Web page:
When I asked how the girls decided on this particular project, they gave me a glimpse into their brainstorming process. The scouts choose their own service projects, which makes their work all the more meaningful as they craft and enact a plan. Inspired by a neighbor in Oakland Mills, Mrs. Bird-Walker, who had created a certified Monarch Butterfly Way Station in her yard, they chose to spread awareness of Monarch butterflies in the community.
The project has a two-pronged approach. In addition to educating the public on Monarch Butterflies, they undertook to encourage the planting of milkweed in various locations in the area. Milkweed, a native plant, is the only place Monarch butterflies will lay their eggs. The scouts were able to get milkweed plants growing in three school gardens in Oakland Mills, (Talbott Springs Elementary, Oakland Mills High School, and Child's Garden Learning Center) as well as in numerous home gardens.
As a follow-up they are creating milkweed seed balls which will be distributed at no cost to community members at the local Farmers' Market. The seed balls will include instructions to freeze until next Spring, then thaw, plant, and begin a new milkweed growing cycle. When they were done describing their project I found myself already so enthusiastic that I wanted to know when I could get a seed ball and get involved. Their commitment was that contagious.
Overall the project was a low cost one, they said, under a hundred dollars, and was funded through family donations. They faced several challenges along the way. They had more places they wanted to plant than they had milkweed pods available. They had to schedule times to plant around their own schedules and those of the participating schools. They had to take responsibility for communicating with all the school participants and finalize plans.
I asked the girls what kept them in Girl Scouting after all these years. They agreed that they had originally signed up under the guidance of their moms, because it sounded fun. But as teenagers their reasons for staying were many and varied: camping, singing, fun activities, volunteering as assisting counsellors at Girl Scout Camp, friendship and camaraderie, supportive Girl Scout leaders, and, yes, helping to make the world a better place. Actually, that was the first answer given.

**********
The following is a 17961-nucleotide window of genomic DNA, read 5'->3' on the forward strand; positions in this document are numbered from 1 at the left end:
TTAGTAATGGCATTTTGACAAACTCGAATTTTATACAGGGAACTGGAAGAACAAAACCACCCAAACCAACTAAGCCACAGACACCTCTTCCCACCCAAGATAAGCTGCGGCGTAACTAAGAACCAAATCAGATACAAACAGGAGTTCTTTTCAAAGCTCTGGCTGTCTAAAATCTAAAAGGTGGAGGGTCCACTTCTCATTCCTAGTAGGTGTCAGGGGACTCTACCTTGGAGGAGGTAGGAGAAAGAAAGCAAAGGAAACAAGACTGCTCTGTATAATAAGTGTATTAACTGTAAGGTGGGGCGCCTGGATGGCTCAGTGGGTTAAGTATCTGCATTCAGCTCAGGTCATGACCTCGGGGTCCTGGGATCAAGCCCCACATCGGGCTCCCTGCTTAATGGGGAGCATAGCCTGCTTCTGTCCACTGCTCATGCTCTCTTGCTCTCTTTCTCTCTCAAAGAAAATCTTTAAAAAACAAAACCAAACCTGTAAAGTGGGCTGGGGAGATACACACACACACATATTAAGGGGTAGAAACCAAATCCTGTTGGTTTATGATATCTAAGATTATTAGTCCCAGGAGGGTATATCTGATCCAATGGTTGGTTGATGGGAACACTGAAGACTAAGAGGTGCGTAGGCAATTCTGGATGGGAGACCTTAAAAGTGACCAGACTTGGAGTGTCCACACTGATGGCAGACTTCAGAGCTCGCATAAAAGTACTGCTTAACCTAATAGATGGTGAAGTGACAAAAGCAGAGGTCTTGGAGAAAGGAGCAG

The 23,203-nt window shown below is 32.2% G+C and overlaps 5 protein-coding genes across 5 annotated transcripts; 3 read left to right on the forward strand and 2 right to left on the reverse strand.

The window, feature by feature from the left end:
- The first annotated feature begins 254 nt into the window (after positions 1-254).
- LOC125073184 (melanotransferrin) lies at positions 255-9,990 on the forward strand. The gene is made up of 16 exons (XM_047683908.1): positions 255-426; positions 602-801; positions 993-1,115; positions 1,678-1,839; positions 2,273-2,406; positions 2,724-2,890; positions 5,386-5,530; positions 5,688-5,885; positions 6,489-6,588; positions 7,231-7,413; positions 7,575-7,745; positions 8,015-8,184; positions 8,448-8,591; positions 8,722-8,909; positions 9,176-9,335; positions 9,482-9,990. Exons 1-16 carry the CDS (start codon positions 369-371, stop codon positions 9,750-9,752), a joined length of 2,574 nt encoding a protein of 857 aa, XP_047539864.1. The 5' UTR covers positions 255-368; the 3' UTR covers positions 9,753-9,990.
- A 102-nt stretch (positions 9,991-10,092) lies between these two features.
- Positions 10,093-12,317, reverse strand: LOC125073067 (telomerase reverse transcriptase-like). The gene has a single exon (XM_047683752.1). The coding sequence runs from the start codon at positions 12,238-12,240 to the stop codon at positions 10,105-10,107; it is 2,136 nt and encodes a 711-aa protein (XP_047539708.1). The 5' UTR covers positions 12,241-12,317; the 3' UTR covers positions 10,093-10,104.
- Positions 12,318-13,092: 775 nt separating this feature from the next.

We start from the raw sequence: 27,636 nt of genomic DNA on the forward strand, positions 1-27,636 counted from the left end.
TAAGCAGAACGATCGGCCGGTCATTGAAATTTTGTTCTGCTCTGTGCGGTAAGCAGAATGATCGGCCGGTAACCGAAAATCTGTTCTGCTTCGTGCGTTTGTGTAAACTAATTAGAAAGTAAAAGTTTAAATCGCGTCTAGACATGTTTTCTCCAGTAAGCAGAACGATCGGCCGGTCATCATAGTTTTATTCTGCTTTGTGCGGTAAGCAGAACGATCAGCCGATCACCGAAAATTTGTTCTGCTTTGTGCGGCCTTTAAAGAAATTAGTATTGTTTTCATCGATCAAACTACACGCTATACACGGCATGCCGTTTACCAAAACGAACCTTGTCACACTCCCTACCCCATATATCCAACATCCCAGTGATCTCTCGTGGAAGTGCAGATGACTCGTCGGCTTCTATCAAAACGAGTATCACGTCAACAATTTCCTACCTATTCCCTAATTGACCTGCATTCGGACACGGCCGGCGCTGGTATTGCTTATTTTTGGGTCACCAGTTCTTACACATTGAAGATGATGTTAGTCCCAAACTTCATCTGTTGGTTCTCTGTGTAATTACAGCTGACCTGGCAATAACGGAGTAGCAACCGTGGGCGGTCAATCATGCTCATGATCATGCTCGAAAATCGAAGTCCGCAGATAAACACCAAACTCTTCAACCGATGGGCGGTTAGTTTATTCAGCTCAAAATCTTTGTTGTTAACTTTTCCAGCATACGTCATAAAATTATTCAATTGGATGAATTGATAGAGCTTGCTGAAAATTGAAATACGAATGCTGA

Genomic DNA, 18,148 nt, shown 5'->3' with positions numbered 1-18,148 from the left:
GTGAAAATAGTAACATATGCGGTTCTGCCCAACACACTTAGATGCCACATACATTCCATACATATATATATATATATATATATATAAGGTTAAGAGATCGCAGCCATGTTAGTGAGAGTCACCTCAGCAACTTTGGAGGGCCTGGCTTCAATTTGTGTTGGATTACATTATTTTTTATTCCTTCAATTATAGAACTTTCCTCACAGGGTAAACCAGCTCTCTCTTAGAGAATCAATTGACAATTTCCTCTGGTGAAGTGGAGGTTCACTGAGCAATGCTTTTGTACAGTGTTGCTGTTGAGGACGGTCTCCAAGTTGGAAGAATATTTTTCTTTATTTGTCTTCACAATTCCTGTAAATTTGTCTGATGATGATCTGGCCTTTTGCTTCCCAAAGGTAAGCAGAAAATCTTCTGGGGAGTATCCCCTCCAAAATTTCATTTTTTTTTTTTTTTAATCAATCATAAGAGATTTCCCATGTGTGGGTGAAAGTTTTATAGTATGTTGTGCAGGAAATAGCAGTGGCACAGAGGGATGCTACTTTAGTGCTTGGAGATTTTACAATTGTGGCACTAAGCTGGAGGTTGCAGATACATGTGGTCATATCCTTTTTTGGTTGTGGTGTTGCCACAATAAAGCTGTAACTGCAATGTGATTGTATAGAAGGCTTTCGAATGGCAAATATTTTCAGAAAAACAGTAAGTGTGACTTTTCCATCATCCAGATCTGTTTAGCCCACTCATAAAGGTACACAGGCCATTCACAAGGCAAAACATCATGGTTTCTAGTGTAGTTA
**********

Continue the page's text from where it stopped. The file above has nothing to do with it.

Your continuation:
At the end of the interview I asked the girls to think what the world would be like if there weren't any Girl Scouts. The answer was immediate.
"Nothing would get done."
After meeting with these confident, articulate young women, I'm inclined to believe they just might be right. Thank goodness we don't have to find out.



Thursday, July 30, 2015

Appeasing the Vending Machine God?

To: Calvin Ball, Howard County Council

Subject: CB-17 Nutritional Standards


I'd like to thank you and your colleagues on the council who worked hard to craft this bill and show leadership in public health for Howard County Citizens. Obesity and all its related diseases are a serious concern today. I strongly believe that this is one of the biggest public health concerns of this generation.

Sugary drinks and unhealthy snacks have an entire industry to support and advocate for them. It is difficult to make one's voice heard over the din of advertisement and false claims of "part of a healthy diet". All one need do is look around and see the changes in eating habits and unhealthy diet-related illnesses to see that something is dreadfully wrong.

This bill supports the citizens of Howard County Maryland by taking a stand for public health. It offers more choice, not less. It has a limited scope--Howard County buildings and facilities--and does not prevent citizens from exercising free choice in what they eat and drink.

I was disappointed that the County Executive vetoed this bill. I think he has missed a valuable opportunity to work with the Council on behalf of County Citizens. This shouldn't be about politics. It's about public health. I sincerely hope his position will evolve over time--Howard County needs his leadership on this issue.

In closing, I support a Council override of the County Executive's veto of CB-17. It is time to move forward in supporting healthier citizens in Howard County. There's really no time to waste.


On second thought, this post should really be entitled "Challenging the Vending Machine Gods". But I have a migraine so perhaps that put me in mind of appeasement. Ah, well. You get the idea.